Q&A

Should I work on a client with ringworm?

Q.

Q: My client has ringworm under one of her nails. She went to a dermatologist, but none of the over-the-counter treatments he prescribed are working. Her nail has not grown for six months now, and it peels constantly; it looks deformed. Should I be working on her, and if so, what services can I perform? Can I spread this to other clients? Should she get a second opinion?

A.

Ringworm, also called tinea unguium, can affect nails and skin. Don't work on these nails until the infection clears. 
<p>Ringworm, also called tinea unguium, can affect nails and skin. Don't work on these nails until the infection clears.&nbsp;</p>

Q: My client has ringworm under one of her nails. She went to a dermatologist, but none of the over-the-counter treatments he prescribed are working. Her nail has not grown for six months now, and it peels constantly; it looks deformed. Should I be working on her, and if so, what services can I perform? Can I spread this to other clients? Should she get a second opinion?

A: Ringworm of the nails is a fungal infection of the nails. This form of onychomycosis is known as tineaunguium. I assume that her dermatologist took samples of the nails to prove that the condition is actually a fungal infection, in which case your client has two choices. The first is to use an external medication in the form of a cream, gel, or lotion. Local medications, however, will not always be effective for fungal infections of the nails and internal treatment might be required. Presently, there are three internal medications for fungal infections available by prescription only. Itraconazole (Sporanox), terbinafine (Lamisil), and fluconazole (Diflucan) work well on ringworm of the nail, and should have cleared up the problem by now. She should return to her dermatologist and have her nails re-evaluated or, as you suggest, consider obtaining a second opinion.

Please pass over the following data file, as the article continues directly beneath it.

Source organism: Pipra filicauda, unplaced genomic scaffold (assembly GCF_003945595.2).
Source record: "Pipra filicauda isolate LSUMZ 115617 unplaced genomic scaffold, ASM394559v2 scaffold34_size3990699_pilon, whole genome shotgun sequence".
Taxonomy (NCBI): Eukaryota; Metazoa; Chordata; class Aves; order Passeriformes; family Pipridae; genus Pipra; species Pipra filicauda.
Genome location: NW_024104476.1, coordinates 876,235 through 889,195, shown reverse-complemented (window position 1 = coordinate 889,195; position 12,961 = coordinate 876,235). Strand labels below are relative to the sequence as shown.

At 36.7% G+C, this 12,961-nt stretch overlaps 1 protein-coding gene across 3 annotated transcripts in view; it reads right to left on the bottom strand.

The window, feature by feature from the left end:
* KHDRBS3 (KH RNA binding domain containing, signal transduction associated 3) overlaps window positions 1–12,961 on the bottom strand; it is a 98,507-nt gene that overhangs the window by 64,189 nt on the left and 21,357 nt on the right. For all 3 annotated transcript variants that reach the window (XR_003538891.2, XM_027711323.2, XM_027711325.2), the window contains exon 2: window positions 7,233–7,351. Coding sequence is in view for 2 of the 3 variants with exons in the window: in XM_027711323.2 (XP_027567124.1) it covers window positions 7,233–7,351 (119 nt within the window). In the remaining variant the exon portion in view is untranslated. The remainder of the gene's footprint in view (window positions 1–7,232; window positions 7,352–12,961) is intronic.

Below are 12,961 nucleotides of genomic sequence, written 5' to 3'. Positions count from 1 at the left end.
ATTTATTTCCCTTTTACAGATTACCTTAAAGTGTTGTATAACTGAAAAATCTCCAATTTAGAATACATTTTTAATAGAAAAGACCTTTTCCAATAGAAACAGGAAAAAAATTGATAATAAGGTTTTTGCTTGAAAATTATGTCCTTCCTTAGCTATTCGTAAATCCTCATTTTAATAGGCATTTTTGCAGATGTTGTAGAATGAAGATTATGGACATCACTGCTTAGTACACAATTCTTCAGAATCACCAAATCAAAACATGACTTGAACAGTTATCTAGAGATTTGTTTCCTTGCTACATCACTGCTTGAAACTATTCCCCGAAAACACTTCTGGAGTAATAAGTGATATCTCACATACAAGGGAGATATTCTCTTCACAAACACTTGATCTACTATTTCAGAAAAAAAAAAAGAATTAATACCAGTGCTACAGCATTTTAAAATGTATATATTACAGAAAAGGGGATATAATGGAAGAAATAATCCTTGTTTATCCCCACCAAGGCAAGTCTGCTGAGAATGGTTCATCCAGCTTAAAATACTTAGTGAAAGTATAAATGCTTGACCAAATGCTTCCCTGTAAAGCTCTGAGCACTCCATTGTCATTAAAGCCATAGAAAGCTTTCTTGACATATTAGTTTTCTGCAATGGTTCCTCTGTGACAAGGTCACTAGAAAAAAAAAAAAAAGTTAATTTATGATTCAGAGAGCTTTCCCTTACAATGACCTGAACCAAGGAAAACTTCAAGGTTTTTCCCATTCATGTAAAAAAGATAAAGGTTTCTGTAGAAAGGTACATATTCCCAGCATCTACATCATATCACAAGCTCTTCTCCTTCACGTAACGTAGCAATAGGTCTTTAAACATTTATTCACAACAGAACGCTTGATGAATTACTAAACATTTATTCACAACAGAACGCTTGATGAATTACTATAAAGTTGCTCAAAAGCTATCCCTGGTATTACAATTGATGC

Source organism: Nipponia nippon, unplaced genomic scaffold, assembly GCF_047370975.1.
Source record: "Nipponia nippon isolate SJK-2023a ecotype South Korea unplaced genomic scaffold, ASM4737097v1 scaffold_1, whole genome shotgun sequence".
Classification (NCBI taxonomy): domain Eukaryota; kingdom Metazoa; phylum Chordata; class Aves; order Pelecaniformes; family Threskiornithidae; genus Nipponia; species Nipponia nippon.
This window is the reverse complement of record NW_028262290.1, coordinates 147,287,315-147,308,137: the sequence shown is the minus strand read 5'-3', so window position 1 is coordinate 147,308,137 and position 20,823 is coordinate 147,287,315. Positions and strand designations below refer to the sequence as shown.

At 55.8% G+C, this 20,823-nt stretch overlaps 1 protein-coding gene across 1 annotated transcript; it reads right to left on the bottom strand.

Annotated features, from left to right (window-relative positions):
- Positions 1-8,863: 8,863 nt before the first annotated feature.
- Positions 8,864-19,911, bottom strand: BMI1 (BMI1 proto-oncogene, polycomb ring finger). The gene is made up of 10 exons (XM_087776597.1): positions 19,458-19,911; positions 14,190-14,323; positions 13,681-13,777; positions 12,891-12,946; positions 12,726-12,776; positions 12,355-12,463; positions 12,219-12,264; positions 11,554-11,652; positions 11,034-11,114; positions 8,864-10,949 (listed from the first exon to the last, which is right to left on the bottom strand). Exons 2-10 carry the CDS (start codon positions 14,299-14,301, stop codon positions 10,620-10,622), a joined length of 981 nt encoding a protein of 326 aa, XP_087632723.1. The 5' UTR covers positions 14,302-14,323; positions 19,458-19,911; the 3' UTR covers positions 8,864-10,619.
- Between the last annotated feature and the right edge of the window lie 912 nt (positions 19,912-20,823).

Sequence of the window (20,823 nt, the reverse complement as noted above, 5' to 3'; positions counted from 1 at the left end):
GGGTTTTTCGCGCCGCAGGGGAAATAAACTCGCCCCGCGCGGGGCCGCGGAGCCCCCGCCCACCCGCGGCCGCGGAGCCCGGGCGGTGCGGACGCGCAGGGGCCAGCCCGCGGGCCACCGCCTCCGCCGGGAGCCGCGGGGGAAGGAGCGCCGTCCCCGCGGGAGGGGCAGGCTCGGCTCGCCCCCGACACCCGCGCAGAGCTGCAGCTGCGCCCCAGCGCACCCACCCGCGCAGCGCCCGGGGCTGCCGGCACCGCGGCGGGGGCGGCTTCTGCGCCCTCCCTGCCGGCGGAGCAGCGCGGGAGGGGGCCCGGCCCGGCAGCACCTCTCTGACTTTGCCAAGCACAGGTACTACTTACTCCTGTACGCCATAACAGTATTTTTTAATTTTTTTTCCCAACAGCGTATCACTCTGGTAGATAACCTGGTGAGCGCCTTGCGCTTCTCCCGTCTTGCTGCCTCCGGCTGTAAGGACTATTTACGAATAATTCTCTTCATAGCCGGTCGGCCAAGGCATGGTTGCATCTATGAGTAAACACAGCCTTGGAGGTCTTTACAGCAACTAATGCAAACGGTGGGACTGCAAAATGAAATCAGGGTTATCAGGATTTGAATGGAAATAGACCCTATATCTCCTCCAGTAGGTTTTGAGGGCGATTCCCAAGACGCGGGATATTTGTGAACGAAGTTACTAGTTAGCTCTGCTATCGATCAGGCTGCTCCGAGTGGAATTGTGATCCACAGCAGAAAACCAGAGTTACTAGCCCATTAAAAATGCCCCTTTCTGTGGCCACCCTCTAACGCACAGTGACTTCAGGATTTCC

While the infection is present, it is not a good idea to be working on her nails. Although disinfected implements should prevent the spread you could inadvertently spread the infection to her other fingers. You can apply nail polish but be sure not to push or trim the cuticles, as you can worsen the infection if you break the skin.

Leave a Comment

Name:
Email:
Comment:
Submit

Comments (0)

Encyclopedia

A cosmetic treatment for the hands and fingernails that involves cleaning hands and fingernails, trimming and shaping nails, and usually polishing.
Learn More

Subscribe to NAILS & SAVE!

Get a free preview issue and a Free Gift
Subscribe Today!

Please sign in or register to .    Close
Loading...
 
Subscribe Today
Subscribe Today